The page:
Addiction: Everyone's Pain
Writer’s block. I hate to even say the words out loud. I’m not really sure if that’s what ails me or if I just need a change of pace. Sitting at my desk in the den didn’t work. Relaxing on the porch watching the sunrise over the river didn’t work. Even my tried and true taking a walk outside and sitting by the water didn’t work. Nothing was working. And I was getting anxious. I had a deadline to meet. My editor was waiting for the next section of my new book and I kept getting stuck on the one storyline. Something was holding me back.
Healing. What was I thinking when I decided to write my next book on healing? What did I really know about healing?
When I decided to write this book I knew it wouldn’t be easy. I knew I would have to open up old wounds and some not so old. But when the story took a detour I found myself in unchartered territory. I found myself talking about addiction. A place of intense pain where there seems no way out for those suffering with addiction. And a place of overwhelming pain for those left behind.
We can barely turn on the news without hearing of someone’s child suddenly taken from them due to what started off as a simple prescription for pain.
Being a child of the 70’s, addiction is not a new word to me. But the issue today is that it is now in areas that had never been touched. At record numbers. It had always been seen as “their” problem. Now it is everyone’s problem.
Like so many others I am haunted by the memories of those taken so young. A young co-worker who got hooked on pain killers after an accident. He had such a promising future at a top firm. He lost his job due to poor decisions caused by his addiction. By the time I found out something was wrong he was on a downward spiral that took his parents, his siblings and all who loved him down with him.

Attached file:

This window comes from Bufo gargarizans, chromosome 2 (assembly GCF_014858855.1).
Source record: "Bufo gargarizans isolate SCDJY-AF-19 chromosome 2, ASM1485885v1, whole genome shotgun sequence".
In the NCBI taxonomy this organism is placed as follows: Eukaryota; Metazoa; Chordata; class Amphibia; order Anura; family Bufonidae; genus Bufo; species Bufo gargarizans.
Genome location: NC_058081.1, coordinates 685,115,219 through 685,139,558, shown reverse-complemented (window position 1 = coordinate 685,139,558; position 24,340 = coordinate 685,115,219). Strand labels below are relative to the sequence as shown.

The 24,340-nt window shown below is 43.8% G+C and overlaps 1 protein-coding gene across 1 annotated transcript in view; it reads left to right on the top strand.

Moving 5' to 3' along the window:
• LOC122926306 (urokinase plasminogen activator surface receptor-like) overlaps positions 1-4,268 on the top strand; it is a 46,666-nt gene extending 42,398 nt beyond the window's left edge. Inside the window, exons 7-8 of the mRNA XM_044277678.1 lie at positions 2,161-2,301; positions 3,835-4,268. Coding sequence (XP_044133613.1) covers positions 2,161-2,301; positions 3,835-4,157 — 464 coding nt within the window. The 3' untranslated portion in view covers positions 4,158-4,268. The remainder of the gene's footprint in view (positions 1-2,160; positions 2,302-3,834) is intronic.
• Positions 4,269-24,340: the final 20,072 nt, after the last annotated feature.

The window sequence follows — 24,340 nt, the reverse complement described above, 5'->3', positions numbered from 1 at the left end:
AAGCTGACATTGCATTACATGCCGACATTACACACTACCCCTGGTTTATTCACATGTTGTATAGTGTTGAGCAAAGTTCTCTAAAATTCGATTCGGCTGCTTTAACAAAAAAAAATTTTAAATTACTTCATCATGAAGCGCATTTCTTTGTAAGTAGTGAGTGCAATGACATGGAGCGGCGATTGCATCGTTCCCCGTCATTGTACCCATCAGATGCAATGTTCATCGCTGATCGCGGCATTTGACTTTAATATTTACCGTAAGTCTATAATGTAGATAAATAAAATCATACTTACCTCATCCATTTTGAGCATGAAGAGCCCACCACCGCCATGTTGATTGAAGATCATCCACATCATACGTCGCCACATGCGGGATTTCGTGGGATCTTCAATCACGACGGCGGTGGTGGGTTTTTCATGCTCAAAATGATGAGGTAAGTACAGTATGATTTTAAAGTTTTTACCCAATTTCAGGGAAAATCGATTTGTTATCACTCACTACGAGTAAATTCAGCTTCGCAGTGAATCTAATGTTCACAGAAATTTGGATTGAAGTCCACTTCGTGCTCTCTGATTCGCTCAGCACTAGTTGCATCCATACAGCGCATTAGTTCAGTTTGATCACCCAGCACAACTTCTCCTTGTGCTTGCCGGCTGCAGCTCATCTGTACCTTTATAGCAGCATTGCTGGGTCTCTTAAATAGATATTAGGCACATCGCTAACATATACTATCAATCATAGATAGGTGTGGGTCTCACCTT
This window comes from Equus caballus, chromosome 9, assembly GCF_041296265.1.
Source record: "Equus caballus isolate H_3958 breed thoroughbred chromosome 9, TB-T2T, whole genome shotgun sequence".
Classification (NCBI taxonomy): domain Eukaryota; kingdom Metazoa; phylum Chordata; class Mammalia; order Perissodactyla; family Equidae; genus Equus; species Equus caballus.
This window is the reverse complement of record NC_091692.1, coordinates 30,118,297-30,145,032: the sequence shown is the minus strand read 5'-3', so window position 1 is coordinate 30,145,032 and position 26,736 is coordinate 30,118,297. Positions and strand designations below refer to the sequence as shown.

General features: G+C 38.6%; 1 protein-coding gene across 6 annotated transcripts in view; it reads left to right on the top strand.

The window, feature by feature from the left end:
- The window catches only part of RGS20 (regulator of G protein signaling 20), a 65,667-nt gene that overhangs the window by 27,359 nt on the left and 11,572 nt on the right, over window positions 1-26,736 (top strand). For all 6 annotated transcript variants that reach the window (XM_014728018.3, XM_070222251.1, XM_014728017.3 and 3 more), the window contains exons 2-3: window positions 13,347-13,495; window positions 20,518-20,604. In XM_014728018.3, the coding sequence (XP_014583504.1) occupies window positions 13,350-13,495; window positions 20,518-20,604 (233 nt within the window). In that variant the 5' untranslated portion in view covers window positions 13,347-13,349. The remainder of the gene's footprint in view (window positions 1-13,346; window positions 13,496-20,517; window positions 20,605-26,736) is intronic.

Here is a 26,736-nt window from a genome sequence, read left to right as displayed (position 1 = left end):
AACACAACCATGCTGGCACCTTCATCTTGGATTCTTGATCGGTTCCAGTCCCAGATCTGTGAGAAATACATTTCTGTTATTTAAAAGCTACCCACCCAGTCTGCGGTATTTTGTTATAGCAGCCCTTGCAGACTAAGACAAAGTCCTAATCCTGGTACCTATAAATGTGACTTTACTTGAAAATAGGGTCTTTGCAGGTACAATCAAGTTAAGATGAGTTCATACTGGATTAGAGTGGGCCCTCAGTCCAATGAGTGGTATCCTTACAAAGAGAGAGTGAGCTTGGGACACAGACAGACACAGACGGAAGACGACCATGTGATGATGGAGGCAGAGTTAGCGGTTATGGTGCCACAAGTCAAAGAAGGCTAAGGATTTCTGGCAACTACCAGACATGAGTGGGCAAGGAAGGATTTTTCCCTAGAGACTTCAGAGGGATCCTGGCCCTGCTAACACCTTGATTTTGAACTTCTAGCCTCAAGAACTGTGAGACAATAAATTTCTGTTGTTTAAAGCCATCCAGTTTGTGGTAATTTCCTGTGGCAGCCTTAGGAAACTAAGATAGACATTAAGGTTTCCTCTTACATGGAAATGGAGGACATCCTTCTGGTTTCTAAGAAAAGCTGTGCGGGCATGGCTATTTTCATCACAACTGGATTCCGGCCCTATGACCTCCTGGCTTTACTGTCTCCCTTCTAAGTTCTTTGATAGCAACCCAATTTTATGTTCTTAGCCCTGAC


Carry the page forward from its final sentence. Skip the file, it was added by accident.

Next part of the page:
Over and over I continued to play in my head the sound of his mother’s worried voice when she called me at the office to ask if I knew what was going on with him. I didn’t.
When he was accused of certain things I quickly came to his defense. As a mother I wanted to protect him. To fight for him. Are you serious? What would he be doing in that part of the city? What would he be doing with people like that? Then it turned out he was in that part of the city. He was with “those people.” He now was “those people.” And suddenly he was no longer my co-worker and I was no longer allowed to associate with him.
I kept thinking why didn’t I see it? I saw him every day. I could have stopped it. Why didn’t I stop it? But even if I had seen it it’s silly to think I had the power to stop someone else’s addiction. Unfortunately it doesn’t work that way. If only.
As a Christian I knew to pray for him. I had hoped that God would heal him of his internal pain. But not too long ago he lost his battle to the addiction. He will forever be a millennial.
Your twenties are where you make your mistakes. Your thirties are where you learn from them. And your forties are where you are just grateful you survived them. My former co-worker will never have that chance that so many of us take for granted. To live and to learn.
Some blame the doctors who write the prescriptions; the school systems for not monitoring and educating; the church for not being accepting and the parents for not being aware.
I don’t know if any or all are to blame. I just know that the young people today are filled with a pain that they have no way of letting out. And in their wake is a trail of broken hearts everywhere. We must find a way to help these children. To open our hearts and our minds to them. To offer a listening ear or a shoulder to cry on. To not judge them one way or another. And to let them know that no matter what they are going through they can and will survive if they don’t give up. And they get the help they need.
As I sit here with pen in hand and tears silently streaming down my face I realize I have gotten past my writer’s block. Thanks to an intelligent, freckled face boy with a dry sense of humor and a sharp tongue. I still hear his mother’s worried voice in my ear and see the pain filled look in her eyes when she said good-bye to her baby boy. And I wonder if there will ever come a time when we, as a society, can get past our pain and be made whole again.